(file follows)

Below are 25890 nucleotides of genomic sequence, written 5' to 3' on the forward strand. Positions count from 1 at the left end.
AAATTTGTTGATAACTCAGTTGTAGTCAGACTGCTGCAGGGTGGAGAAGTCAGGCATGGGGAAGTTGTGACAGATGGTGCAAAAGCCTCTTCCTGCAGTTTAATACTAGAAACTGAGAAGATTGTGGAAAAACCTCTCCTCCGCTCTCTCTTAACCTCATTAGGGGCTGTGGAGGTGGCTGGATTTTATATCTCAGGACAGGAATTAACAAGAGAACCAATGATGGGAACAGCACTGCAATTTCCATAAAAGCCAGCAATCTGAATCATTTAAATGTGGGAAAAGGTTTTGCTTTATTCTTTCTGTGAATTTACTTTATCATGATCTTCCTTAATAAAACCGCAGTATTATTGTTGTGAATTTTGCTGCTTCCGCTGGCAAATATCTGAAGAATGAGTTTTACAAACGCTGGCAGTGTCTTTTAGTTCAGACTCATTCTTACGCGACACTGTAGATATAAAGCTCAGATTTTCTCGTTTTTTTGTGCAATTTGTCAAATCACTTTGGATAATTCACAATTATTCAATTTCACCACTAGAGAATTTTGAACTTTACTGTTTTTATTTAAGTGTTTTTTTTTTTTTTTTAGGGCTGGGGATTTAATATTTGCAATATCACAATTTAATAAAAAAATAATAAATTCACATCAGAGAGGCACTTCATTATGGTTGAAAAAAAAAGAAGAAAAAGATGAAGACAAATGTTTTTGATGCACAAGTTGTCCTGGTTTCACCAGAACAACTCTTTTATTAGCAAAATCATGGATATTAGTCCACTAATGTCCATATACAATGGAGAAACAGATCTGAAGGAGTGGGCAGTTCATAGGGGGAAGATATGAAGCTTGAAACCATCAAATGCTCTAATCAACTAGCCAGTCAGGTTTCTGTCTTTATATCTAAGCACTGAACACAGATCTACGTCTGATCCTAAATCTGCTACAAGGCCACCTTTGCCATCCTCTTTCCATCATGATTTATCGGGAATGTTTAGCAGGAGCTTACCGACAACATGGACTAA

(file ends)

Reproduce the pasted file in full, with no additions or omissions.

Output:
Below are 25890 nucleotides of genomic sequence, written 5' to 3' on the forward strand. Positions count from 1 at the left end.
AAATTTGTTGATAACTCAGTTGTAGTCAGACTGCTGCAGGGTGGAGAAGTCAGGCATGGGGAAGTTGTGACAGATGGTGCAAAAGCCTCTTCCTGCAGTTTAATACTAGAAACTGAGAAGATTGTGGAAAAACCTCTCCTCCGCTCTCTCTTAACCTCATTAGGGGCTGTGGAGGTGGCTGGATTTTATATCTCAGGACAGGAATTAACAAGAGAACCAATGATGGGAACAGCACTGCAATTTCCATAAAAGCCAGCAATCTGAATCATTTAAATGTGGGAAAAGGTTTTGCTTTATTCTTTCTGTGAATTTACTTTATCATGATCTTCCTTAATAAAACCGCAGTATTATTGTTGTGAATTTTGCTGCTTCCGCTGGCAAATATCTGAAGAATGAGTTTTACAAACGCTGGCAGTGTCTTTTAGTTCAGACTCATTCTTACGCGACACTGTAGATATAAAGCTCAGATTTTCTCGTTTTTTTGTGCAATTTGTCAAATCACTTTGGATAATTCACAATTATTCAATTTCACCACTAGAGAATTTTGAACTTTACTGTTTTTATTTAAGTGTTTTTTTTTTTTTTTTAGGGCTGGGGATTTAATATTTGCAATATCACAATTTAATAAAAAAATAATAAATTCACATCAGAGAGGCACTTCATTATGGTTGAAAAAAAAAGAAGAAAAAGATGAAGACAAATGTTTTTGATGCACAAGTTGTCCTGGTTTCACCAGAACAACTCTTTTATTAGCAAAATCATGGATATTAGTCCACTAATGTCCATATACAATGGAGAAACAGATCTGAAGGAGTGGGCAGTTCATAGGGGGAAGATATGAAGCTTGAAACCATCAAATGCTCTAATCAACTAGCCAGTCAGGTTTCTGTCTTTATATCTAAGCACTGAACACAGATCTACGTCTGATCCTAAATCTGCTACAAGGCCACCTTTGCCATCCTCTTTCCATCATGATTTATCGGGAATGTTTAGCAGGAGCTTACCGACAACATGGACTAA